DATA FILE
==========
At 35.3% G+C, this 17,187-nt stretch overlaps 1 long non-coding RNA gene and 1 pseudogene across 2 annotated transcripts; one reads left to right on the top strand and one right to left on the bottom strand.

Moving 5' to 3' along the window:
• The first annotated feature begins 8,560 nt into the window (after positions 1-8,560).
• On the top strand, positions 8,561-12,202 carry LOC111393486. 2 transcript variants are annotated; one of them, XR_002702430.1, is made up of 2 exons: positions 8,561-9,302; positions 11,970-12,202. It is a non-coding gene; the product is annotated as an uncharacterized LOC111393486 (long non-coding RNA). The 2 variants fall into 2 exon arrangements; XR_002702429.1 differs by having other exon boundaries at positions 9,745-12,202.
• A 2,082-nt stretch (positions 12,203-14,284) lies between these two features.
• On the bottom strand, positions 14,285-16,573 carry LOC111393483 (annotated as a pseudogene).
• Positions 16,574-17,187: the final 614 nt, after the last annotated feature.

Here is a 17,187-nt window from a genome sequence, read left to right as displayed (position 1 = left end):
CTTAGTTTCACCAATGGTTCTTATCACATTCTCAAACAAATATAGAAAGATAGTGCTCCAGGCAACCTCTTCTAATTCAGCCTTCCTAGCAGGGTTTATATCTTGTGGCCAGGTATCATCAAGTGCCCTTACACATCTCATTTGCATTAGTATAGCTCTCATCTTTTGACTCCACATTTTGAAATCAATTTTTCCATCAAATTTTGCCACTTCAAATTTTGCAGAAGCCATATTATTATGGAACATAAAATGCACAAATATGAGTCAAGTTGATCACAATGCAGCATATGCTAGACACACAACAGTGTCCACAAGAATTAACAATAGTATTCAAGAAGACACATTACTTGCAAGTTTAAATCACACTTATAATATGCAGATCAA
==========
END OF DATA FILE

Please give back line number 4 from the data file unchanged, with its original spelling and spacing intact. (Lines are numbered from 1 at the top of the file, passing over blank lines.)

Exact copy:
• On the top strand, positions 8,561-12,202 carry LOC111393486. 2 transcript variants are annotated; one of them, XR_002702430.1, is made up of 2 exons: positions 8,561-9,302; positions 11,970-12,202. It is a non-coding gene; the product is annotated as an uncharacterized LOC111393486 (long non-coding RNA). The 2 variants fall into 2 exon arrangements; XR_002702429.1 differs by having other exon boundaries at positions 9,745-12,202.